School board members added new fees and dropped block scheduling during a June 7 meeting. Although school officials said they wouldn’t need to do much budget trimming thanks to a state budget that didn’t make further cuts to base state aid per pupil, a budget generator released to the public generated ideas for cost savings the district will implement next year.
Chief among those cost saving and revenue enhancement ideas were slight fee increases in some areas and moving from block scheduling to seven, 44 minute class periods at the high school.
“We took some information we received from our budget generator and took a look at what other districts are doing,” Superintendent Bart Goering told board members before they voted to increase some school fees.
Textbook rental fees will increase 14.3 percent next year – or an additional $10, making the cost to rent textbooks $80.
Meal fees will also increase. For breakfast students will now pay $1.30, or 10 cents more. Adults will also pay an additional 10 cents for a breakfast cost of $1.85.
Lunch fees will also increase 10 cents across the board. For an elementary and intermediate student lunch, the cost will be $2.05 during the next school year. At the middle school and high school, the cost per student meal will rise to $2.25.
Goering told board members that the district subsidized some meal costs last year, but with the price adjustments the district should be close to breaking even on meals.
“The 10 cents (increase) is going to get us really close,” school finance director Doug Schwinn told the board.
Bus pay-to-ride fees will also increase next year. Next year, the cost will be $250 per child for a maximum cost of $375 per family. That’s up $10 per child and $15 for family maximum. According to notations on board meeting documents, the increase bus fees reflect an increase in the district’s transportation contract next year as well as additional fuel costs and new bus routes.
Earlier in the year, school officials considered creating a tiered bussing plan that would use fewer busses and stagger school start times to save additional costs, but that plan was ultimately tabled, perhaps indefinitely.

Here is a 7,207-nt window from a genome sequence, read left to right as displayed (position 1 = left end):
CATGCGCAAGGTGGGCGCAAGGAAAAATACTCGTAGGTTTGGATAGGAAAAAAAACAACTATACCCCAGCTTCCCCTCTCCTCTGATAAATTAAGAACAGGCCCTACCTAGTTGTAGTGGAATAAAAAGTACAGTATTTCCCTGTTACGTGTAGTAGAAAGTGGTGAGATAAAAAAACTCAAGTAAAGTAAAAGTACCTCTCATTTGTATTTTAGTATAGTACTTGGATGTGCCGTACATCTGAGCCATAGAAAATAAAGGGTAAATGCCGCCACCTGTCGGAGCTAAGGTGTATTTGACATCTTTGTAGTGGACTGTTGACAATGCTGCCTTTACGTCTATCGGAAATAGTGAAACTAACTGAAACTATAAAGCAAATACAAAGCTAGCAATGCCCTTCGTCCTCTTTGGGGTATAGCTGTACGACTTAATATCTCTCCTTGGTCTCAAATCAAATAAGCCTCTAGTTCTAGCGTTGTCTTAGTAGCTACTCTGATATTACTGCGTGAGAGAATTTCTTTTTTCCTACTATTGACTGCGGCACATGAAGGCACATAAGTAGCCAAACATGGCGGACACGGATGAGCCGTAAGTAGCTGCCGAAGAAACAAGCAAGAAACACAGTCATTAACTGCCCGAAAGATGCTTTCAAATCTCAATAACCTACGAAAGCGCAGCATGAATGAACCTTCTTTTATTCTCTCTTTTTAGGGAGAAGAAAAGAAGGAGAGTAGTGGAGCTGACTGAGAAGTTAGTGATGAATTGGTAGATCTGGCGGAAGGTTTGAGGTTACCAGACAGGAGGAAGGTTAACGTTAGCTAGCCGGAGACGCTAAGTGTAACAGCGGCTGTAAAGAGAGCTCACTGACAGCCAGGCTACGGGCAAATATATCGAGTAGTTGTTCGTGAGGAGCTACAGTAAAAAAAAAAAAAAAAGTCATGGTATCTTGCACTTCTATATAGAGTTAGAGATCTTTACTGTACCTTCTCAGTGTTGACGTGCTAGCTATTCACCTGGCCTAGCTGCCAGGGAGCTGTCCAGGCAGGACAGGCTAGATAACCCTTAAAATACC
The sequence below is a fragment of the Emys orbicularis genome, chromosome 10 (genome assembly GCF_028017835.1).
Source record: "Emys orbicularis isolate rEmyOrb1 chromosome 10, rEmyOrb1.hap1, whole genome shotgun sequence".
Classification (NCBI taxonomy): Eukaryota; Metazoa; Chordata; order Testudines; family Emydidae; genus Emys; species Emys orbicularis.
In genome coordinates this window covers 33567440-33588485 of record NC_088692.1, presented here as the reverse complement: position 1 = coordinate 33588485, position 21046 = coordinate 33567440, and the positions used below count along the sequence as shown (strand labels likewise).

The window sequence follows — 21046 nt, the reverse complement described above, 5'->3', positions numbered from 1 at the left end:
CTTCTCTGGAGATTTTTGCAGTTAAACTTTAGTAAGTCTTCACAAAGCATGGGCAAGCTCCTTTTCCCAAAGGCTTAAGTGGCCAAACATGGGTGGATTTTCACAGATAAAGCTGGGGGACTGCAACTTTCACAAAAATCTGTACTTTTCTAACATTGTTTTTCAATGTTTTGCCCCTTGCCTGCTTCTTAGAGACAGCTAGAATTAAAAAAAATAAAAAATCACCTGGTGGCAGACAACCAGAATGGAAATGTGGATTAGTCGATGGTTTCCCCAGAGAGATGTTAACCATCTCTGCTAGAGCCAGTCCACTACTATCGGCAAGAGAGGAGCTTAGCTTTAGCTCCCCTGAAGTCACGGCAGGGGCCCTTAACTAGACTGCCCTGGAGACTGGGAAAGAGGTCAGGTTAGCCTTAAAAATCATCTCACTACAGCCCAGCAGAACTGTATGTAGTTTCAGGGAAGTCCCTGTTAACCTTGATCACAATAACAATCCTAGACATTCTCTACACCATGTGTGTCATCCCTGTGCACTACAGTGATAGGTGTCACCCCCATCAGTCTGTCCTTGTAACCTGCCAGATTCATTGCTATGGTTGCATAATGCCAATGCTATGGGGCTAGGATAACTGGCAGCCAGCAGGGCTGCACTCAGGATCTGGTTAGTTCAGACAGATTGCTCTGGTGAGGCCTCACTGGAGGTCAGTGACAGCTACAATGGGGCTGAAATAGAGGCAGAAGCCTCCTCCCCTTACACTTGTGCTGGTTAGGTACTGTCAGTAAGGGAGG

They will be changing class times at the high school, however. Instead of several 95-minute classes that meet on different weekdays, high school students will attend seven, 44-minute classes each day.
Spring Hill High School Principal Angelo Cocolis told board members there are benefits and disadvantages to both types of schedules. During a presentation at a previous board meeting Cocolis outlined the advantages of both types of schedules.
Block scheduling allows more opportunities for class meetings and assemblies without a special schedule and allows less passing time between classes. It also allowed a seminar time that could be used for remedial work, and allows more time for lab work.
Cocolis said he talked to high school lab instructors last week about the possible change to shorter class times.
“Although 95-minute blocks are ideal for labs, but longer periods mean bigger class size,” Cocolis said.
The shortened class time schedule will allow for smaller classes, and according to Goering more face time between students and teachers.
“You’re gaining actual instruction time with the teacher,” Goering explained.
The shortened class periods have additional benefits, according to Cocolis’ presentation.
The kids are able to move after 52 minutes, and the new schedule will allow the district to grow with current staff size while keeping the class size down.
Wednesdays, high school will officially start at 8:55 a.m. next year. However, a home room or seminar period will be available from 8 a.m. to 8:50 a.m. for students who need or want additional help.
The board approved fee changes and block scheduling unanimously.
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